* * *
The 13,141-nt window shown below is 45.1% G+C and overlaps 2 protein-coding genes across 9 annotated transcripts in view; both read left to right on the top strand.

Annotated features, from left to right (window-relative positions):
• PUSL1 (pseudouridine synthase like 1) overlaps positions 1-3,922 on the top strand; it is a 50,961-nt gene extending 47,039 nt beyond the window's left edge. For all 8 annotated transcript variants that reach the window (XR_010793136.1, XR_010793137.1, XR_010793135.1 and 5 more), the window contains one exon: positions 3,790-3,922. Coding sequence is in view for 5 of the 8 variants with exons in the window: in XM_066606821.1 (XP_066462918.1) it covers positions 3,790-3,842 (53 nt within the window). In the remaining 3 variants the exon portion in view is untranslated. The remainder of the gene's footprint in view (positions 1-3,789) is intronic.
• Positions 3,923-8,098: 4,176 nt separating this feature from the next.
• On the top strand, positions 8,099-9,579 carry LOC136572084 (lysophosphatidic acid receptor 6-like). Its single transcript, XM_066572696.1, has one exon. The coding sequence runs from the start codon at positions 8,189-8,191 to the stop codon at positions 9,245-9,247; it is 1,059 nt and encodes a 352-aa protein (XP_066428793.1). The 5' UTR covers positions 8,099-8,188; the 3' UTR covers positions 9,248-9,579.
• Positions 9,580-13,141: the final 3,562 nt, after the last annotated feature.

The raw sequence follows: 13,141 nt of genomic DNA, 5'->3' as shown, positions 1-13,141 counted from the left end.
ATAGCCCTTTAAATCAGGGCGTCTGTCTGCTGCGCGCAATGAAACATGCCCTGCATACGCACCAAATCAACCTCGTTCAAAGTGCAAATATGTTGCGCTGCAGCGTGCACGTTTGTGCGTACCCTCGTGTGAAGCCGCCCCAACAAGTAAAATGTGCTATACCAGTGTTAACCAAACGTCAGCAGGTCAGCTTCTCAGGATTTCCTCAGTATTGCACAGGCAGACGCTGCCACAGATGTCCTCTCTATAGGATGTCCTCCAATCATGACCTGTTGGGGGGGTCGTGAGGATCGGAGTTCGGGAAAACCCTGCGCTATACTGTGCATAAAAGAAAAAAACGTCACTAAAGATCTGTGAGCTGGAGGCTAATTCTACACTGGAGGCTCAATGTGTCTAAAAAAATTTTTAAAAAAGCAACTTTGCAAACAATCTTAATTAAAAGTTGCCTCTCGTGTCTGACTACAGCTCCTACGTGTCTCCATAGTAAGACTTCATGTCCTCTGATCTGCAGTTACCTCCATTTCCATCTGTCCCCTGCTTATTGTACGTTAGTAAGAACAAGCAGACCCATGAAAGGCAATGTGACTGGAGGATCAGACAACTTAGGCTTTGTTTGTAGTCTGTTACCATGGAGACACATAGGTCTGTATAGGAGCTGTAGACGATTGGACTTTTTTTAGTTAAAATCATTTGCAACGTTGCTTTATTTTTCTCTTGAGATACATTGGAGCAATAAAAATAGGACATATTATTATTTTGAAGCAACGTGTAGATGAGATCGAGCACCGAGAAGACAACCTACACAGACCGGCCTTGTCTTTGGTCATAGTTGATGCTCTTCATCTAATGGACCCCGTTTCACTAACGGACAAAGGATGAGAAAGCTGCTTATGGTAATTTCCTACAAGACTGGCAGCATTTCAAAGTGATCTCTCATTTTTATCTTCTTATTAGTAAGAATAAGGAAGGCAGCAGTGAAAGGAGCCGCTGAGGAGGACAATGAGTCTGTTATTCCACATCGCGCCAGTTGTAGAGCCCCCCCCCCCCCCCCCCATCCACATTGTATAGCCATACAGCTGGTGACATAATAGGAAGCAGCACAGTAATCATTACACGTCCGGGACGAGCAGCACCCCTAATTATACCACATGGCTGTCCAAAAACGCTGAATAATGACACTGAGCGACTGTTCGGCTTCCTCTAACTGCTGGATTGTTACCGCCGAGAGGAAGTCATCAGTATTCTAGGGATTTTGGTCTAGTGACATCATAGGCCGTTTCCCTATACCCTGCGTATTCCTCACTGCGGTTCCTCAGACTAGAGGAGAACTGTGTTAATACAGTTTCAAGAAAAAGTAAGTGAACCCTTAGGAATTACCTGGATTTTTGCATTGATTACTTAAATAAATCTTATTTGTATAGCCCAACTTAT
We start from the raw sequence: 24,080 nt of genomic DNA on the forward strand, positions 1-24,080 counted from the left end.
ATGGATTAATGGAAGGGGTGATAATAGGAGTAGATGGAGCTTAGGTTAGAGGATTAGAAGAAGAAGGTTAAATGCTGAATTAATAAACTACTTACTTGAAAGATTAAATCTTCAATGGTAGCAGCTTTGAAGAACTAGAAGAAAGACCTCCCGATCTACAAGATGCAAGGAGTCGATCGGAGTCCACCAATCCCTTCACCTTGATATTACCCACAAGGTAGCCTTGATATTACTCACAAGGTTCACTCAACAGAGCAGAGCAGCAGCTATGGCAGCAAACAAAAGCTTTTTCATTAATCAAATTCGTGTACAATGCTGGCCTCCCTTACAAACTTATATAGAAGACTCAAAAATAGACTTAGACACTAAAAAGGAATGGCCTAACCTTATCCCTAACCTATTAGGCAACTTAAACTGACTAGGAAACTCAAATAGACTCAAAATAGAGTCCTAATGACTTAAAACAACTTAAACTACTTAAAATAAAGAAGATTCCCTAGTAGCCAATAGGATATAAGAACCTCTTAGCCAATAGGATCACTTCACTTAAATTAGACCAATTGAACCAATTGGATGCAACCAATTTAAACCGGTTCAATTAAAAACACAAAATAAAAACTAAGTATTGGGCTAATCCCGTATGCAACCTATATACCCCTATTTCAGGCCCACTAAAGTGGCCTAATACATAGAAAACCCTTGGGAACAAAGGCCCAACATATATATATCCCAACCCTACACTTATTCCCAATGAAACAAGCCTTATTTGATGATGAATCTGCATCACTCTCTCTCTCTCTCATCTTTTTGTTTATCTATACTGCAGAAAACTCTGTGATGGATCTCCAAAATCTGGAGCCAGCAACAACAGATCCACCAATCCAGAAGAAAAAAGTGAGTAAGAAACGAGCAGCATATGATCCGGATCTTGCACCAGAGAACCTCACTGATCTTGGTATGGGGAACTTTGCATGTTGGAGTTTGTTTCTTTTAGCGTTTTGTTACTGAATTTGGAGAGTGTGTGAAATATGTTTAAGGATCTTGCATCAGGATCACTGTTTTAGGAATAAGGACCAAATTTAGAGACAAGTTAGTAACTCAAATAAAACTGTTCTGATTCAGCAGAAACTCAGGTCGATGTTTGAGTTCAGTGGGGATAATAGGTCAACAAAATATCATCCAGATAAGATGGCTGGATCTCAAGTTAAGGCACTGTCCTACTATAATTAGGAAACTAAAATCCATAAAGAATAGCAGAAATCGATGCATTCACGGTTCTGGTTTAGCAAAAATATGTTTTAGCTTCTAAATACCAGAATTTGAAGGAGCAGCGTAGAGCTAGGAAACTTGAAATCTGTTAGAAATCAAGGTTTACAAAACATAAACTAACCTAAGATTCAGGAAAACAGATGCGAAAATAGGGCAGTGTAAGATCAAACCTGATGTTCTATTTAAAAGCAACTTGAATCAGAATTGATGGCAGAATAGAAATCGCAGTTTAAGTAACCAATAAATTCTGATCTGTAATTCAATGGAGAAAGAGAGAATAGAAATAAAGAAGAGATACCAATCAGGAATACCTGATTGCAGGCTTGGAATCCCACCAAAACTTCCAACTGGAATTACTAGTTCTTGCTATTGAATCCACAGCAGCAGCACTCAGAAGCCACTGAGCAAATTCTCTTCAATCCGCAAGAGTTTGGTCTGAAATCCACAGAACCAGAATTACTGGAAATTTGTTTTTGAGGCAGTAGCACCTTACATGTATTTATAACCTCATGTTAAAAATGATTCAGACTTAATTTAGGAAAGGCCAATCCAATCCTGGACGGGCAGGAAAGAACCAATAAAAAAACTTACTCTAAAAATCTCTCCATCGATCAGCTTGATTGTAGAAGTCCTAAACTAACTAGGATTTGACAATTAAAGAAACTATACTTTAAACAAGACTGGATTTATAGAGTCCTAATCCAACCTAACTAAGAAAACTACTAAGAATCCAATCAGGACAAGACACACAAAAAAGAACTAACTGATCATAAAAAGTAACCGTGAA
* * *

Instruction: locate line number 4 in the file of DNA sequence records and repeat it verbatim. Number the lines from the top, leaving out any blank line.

• Positions 3,923-8,098: 4,176 nt separating this feature from the next.